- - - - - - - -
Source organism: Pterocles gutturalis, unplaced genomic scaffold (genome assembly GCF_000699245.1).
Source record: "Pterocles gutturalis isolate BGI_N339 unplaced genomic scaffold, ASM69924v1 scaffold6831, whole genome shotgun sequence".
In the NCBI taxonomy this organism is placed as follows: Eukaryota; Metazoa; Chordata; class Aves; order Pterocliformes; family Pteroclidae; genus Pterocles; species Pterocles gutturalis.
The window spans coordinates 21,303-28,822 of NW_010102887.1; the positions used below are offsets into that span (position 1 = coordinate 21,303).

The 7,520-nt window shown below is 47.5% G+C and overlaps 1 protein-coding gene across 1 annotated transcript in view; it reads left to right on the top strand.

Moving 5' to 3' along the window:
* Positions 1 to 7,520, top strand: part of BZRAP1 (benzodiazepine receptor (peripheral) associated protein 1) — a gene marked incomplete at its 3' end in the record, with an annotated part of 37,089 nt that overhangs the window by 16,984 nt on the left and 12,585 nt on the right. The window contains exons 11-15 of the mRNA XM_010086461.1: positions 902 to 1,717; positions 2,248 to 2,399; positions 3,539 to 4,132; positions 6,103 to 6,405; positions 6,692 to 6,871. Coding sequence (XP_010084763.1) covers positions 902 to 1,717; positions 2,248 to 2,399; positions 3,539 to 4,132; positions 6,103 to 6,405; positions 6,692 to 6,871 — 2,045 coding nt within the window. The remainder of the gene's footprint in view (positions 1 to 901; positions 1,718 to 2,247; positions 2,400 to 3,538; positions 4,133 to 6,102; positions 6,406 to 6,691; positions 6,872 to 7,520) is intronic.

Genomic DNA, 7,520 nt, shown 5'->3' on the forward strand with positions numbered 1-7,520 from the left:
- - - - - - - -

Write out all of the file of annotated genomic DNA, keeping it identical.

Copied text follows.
Source organism: Pterocles gutturalis, unplaced genomic scaffold (genome assembly GCF_000699245.1).
Source record: "Pterocles gutturalis isolate BGI_N339 unplaced genomic scaffold, ASM69924v1 scaffold6831, whole genome shotgun sequence".
In the NCBI taxonomy this organism is placed as follows: Eukaryota; Metazoa; Chordata; class Aves; order Pterocliformes; family Pteroclidae; genus Pterocles; species Pterocles gutturalis.
The window spans coordinates 21,303-28,822 of NW_010102887.1; the positions used below are offsets into that span (position 1 = coordinate 21,303).

The 7,520-nt window shown below is 47.5% G+C and overlaps 1 protein-coding gene across 1 annotated transcript in view; it reads left to right on the top strand.

Moving 5' to 3' along the window:
* Positions 1 to 7,520, top strand: part of BZRAP1 (benzodiazepine receptor (peripheral) associated protein 1) — a gene marked incomplete at its 3' end in the record, with an annotated part of 37,089 nt that overhangs the window by 16,984 nt on the left and 12,585 nt on the right. The window contains exons 11-15 of the mRNA XM_010086461.1: positions 902 to 1,717; positions 2,248 to 2,399; positions 3,539 to 4,132; positions 6,103 to 6,405; positions 6,692 to 6,871. Coding sequence (XP_010084763.1) covers positions 902 to 1,717; positions 2,248 to 2,399; positions 3,539 to 4,132; positions 6,103 to 6,405; positions 6,692 to 6,871 — 2,045 coding nt within the window. The remainder of the gene's footprint in view (positions 1 to 901; positions 1,718 to 2,247; positions 2,400 to 3,538; positions 4,133 to 6,102; positions 6,406 to 6,691; positions 6,872 to 7,520) is intronic.

Genomic DNA, 7,520 nt, shown 5'->3' on the forward strand with positions numbered 1-7,520 from the left: